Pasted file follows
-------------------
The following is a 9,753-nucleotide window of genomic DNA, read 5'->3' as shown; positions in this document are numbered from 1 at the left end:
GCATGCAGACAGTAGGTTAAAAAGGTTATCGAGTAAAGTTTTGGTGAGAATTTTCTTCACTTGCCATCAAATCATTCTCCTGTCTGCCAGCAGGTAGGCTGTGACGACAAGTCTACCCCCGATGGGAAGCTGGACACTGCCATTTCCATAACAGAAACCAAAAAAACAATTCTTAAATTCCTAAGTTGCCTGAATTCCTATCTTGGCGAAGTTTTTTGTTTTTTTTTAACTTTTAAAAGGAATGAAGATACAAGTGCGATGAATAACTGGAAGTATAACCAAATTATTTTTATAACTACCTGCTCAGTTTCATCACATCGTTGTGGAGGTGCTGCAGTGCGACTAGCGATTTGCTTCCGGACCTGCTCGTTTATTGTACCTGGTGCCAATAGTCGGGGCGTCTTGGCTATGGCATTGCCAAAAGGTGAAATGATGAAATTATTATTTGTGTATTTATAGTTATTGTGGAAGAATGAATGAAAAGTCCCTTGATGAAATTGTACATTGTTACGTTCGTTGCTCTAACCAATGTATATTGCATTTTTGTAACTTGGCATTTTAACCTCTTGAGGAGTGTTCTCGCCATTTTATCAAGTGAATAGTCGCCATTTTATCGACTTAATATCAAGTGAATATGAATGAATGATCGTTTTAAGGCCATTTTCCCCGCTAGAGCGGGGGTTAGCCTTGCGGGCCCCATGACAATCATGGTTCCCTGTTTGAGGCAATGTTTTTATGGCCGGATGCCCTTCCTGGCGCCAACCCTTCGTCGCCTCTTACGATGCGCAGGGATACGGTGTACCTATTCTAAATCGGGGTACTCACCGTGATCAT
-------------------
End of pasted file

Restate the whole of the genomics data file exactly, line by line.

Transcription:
The following is a 9,753-nucleotide window of genomic DNA, read 5'->3' as shown; positions in this document are numbered from 1 at the left end:
GCATGCAGACAGTAGGTTAAAAAGGTTATCGAGTAAAGTTTTGGTGAGAATTTTCTTCACTTGCCATCAAATCATTCTCCTGTCTGCCAGCAGGTAGGCTGTGACGACAAGTCTACCCCCGATGGGAAGCTGGACACTGCCATTTCCATAACAGAAACCAAAAAAACAATTCTTAAATTCCTAAGTTGCCTGAATTCCTATCTTGGCGAAGTTTTTTGTTTTTTTTTAACTTTTAAAAGGAATGAAGATACAAGTGCGATGAATAACTGGAAGTATAACCAAATTATTTTTATAACTACCTGCTCAGTTTCATCACATCGTTGTGGAGGTGCTGCAGTGCGACTAGCGATTTGCTTCCGGACCTGCTCGTTTATTGTACCTGGTGCCAATAGTCGGGGCGTCTTGGCTATGGCATTGCCAAAAGGTGAAATGATGAAATTATTATTTGTGTATTTATAGTTATTGTGGAAGAATGAATGAAAAGTCCCTTGATGAAATTGTACATTGTTACGTTCGTTGCTCTAACCAATGTATATTGCATTTTTGTAACTTGGCATTTTAACCTCTTGAGGAGTGTTCTCGCCATTTTATCAAGTGAATAGTCGCCATTTTATCGACTTAATATCAAGTGAATATGAATGAATGATCGTTTTAAGGCCATTTTCCCCGCTAGAGCGGGGGTTAGCCTTGCGGGCCCCATGACAATCATGGTTCCCTGTTTGAGGCAATGTTTTTATGGCCGGATGCCCTTCCTGGCGCCAACCCTTCGTCGCCTCTTACGATGCGCAGGGATACGGTGTACCTATTCTAAATCGGGGTACTCACCGTGATCAT